Neither they, nor modern archaeologists, have been able to unravel the secrets of these massive ruins, containing the third-largest pyramid in the world.



7. Great Wall of China, China

One of the greatest wonders of the world, how can this not be on your ancient ruin bucket list? These gigantic walls stretch approx. 8,851 km (5,500 miles) from east to west of China. With a history of more than 2000 years, it was one of the most popular attractions around the world.



6. Stonehenge, England

Stonehenge symbolises mystery, power and endurance. Its original purpose is unclear, but some have speculated that it was a temple made for the worship of ancient earth deities. It has been called an astronomical observatory for marking significant events on the prehistoric calendar. Others claim that it was a sacred site for the burial of high-ranking citizens from the societies of long ago.

Whatever it made be for it is sure a place you want to go and see with your own two eyes!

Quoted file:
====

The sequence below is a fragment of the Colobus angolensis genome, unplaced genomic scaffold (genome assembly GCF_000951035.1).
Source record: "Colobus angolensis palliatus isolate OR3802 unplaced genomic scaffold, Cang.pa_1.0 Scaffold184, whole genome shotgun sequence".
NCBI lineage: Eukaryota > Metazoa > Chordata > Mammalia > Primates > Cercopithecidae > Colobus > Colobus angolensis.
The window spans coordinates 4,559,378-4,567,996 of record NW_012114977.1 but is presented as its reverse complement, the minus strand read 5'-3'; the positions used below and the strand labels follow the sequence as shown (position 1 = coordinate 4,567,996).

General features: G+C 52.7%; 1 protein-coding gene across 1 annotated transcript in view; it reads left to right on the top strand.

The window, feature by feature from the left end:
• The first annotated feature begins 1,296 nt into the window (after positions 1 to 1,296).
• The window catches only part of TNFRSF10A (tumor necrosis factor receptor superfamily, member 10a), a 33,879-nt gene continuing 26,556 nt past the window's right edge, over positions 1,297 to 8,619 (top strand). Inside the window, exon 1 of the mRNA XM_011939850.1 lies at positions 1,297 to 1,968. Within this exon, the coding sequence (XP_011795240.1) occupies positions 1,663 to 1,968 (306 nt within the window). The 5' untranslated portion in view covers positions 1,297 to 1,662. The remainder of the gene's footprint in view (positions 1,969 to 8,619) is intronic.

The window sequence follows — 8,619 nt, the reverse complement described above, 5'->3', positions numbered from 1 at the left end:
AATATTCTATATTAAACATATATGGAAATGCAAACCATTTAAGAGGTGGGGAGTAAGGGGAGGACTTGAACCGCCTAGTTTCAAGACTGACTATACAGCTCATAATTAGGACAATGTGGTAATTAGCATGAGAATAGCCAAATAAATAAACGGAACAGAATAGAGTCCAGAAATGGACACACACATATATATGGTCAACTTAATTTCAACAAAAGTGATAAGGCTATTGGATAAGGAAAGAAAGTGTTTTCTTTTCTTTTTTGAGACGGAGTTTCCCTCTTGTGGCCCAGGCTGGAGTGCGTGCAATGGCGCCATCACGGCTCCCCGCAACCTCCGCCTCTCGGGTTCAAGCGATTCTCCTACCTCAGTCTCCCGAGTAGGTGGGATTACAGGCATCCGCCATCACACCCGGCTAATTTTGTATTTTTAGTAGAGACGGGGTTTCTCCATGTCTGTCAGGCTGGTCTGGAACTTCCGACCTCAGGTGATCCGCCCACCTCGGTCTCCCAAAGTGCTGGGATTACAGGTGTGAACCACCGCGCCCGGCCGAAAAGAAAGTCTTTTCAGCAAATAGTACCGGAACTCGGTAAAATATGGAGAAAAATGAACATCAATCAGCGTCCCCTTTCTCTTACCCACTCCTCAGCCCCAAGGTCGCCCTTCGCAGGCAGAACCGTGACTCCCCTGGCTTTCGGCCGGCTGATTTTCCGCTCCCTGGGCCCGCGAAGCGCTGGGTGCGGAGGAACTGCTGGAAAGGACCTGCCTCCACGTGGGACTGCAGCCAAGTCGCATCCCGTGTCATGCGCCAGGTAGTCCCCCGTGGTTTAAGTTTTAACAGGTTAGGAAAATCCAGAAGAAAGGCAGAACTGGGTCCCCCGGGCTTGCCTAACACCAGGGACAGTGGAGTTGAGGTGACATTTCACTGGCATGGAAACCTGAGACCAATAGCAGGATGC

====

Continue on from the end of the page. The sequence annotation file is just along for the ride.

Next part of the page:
5. Moai Statues, Easter Island, Chile

Easter Island is famous due to an array of giant 900 stone figures that date back many centuries. The statues show off the craftsmanship and engineering skills the ancient civilisation had. There is many speculation about the exact purpose of the statues, the role they played and the way they were constructed and transported.



4. Bagan, Myanmar

Bagan is an ancient city located in the Mandalay Region of Burma (Myanmar). From the 9th to 13th centuries, the city was the capital of the Kingdom of Pagan, the first kingdom to unify the regions that would later constitute modern Myanmar. During the kingdom’s height between the 11th and 13th centuries, over 10,000 Buddhist temples, pagodas and monasteries were constructed in the Bagan plains alone, of which the remains of over 2200 temples and pagodas still survive to the present day.